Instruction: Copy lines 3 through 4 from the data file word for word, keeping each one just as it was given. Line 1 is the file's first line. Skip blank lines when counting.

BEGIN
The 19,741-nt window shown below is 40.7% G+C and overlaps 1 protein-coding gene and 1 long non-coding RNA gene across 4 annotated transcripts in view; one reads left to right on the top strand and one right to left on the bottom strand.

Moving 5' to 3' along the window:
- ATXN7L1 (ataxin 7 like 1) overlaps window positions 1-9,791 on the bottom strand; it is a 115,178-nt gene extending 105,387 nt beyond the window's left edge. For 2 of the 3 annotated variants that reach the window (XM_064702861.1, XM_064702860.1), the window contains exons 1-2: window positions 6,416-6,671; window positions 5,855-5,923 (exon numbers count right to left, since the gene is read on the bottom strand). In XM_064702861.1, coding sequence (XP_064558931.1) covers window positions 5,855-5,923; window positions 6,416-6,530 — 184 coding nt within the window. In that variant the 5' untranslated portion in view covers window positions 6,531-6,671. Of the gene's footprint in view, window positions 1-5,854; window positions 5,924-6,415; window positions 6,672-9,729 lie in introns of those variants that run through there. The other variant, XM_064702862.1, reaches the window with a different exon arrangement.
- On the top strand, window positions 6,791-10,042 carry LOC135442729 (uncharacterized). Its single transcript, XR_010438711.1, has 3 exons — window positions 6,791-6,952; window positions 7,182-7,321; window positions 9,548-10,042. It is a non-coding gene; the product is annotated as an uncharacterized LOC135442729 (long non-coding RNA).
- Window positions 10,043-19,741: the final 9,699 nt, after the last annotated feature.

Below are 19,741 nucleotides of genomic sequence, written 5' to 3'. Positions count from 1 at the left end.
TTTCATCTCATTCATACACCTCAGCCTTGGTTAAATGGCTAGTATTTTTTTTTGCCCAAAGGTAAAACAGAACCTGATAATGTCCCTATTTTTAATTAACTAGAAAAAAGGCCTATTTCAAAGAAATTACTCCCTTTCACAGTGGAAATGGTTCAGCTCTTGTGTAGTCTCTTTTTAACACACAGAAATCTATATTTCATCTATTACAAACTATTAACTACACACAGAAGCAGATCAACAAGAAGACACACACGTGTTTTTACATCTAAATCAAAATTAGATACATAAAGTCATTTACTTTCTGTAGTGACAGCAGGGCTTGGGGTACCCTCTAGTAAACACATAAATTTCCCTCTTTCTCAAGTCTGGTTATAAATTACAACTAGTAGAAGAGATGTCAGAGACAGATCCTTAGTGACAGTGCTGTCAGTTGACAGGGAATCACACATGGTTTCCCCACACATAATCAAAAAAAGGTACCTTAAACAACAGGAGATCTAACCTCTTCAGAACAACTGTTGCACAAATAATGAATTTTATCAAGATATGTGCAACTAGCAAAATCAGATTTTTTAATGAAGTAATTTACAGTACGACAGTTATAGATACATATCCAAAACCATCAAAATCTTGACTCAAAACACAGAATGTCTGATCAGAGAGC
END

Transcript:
- ATXN7L1 (ataxin 7 like 1) overlaps window positions 1-9,791 on the bottom strand; it is a 115,178-nt gene extending 105,387 nt beyond the window's left edge. For 2 of the 3 annotated variants that reach the window (XM_064702861.1, XM_064702860.1), the window contains exons 1-2: window positions 6,416-6,671; window positions 5,855-5,923 (exon numbers count right to left, since the gene is read on the bottom strand). In XM_064702861.1, coding sequence (XP_064558931.1) covers window positions 5,855-5,923; window positions 6,416-6,530 — 184 coding nt within the window. In that variant the 5' untranslated portion in view covers window positions 6,531-6,671. Of the gene's footprint in view, window positions 1-5,854; window positions 5,924-6,415; window positions 6,672-9,729 lie in introns of those variants that run through there. The other variant, XM_064702862.1, reaches the window with a different exon arrangement.
- On the top strand, window positions 6,791-10,042 carry LOC135442729 (uncharacterized). Its single transcript, XR_010438711.1, has 3 exons — window positions 6,791-6,952; window positions 7,182-7,321; window positions 9,548-10,042. It is a non-coding gene; the product is annotated as an uncharacterized LOC135442729 (long non-coding RNA).